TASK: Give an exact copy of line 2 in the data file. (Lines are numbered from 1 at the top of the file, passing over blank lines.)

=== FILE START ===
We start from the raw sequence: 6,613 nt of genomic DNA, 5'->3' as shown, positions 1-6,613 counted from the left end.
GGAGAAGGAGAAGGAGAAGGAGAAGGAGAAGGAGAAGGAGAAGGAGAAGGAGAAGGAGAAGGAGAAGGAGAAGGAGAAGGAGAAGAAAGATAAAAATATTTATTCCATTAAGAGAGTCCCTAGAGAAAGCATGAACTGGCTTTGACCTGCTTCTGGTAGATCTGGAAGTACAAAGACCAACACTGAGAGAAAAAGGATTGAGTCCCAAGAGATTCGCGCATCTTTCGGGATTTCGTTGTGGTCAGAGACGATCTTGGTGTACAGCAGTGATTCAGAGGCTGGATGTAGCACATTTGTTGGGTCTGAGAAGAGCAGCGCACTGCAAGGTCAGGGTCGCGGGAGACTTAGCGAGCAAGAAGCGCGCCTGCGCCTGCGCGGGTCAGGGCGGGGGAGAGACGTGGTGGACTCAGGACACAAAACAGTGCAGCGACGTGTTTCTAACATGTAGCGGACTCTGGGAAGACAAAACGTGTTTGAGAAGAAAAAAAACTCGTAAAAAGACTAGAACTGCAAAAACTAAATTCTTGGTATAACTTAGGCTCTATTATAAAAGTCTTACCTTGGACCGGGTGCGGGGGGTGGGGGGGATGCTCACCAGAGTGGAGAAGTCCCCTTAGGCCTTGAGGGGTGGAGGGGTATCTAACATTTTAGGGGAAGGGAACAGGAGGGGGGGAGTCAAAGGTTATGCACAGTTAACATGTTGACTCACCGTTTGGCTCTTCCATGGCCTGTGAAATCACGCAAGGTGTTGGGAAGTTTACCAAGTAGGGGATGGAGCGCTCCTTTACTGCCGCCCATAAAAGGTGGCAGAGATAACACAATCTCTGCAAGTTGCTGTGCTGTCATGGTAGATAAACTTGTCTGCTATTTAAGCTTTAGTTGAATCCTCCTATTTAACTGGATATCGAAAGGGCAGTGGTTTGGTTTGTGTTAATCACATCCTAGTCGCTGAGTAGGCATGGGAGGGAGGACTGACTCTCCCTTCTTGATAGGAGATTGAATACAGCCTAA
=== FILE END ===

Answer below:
GGAGAAGGAGAAGGAGAAGGAGAAGGAGAAGGAGAAGGAGAAGGAGAAGGAGAAGGAGAAGGAGAAGGAGAAGGAGAAGGAGAAGAAAGATAAAAATATTTATTCCATTAAGAGAGTCCCTAGAGAAAGCATGAACTGGCTTTGACCTGCTTCTGGTAGATCTGGAAGTACAAAGACCAACACTGAGAGAAAAAGGATTGAGTCCCAAGAGATTCGCGCATCTTTCGGGATTTCGTTGTGGTCAGAGACGATCTTGGTGTACAGCAGTGATTCAGAGGCTGGATGTAGCACATTTGTTGGGTCTGAGAAGAGCAGCGCACTGCAAGGTCAGGGTCGCGGGAGACTTAGCGAGCAAGAAGCGCGCCTGCGCCTGCGCGGGTCAGGGCGGGGGAGAGACGTGGTGGACTCAGGACACAAAACAGTGCAGCGACGTGTTTCTAACATGTAGCGGACTCTGGGAAGACAAAACGTGTTTGAGAAGAAAAAAAACTCGTAAAAAGACTAGAACTGCAAAAACTAAATTCTTGGTATAACTTAGGCTCTATTATAAAAGTCTTACCTTGGACCGGGTGCGGGGGGTGGGGGGGATGCTCACCAGAGTGGAGAAGTCCCCTTAGGCCTTGAGGGGTGGAGGGGTATCTAACATTTTAGGGGAAGGGAACAGGAGGGGGGGAGTCAAAGGTTATGCACAGTTAACATGTTGACTCACCGTTTGGCTCTTCCATGGCCTGTGAAATCACGCAAGGTGTTGGGAAGTTTACCAAGTAGGGGATGGAGCGCTCCTTTACTGCCGCCCATAAAAGGTGGCAGAGATAACACAATCTCTGCAAGTTGCTGTGCTGTCATGGTAGATAAACTTGTCTGCTATTTAAGCTTTAGTTGAATCCTCCTATTTAACTGGATATCGAAAGGGCAGTGGTTTGGTTTGTGTTAATCACATCCTAGTCGCTGAGTAGGCATGGGAGGGAGGACTGACTCTCCCTTCTTGATAGGAGATTGAATACAGCCTAA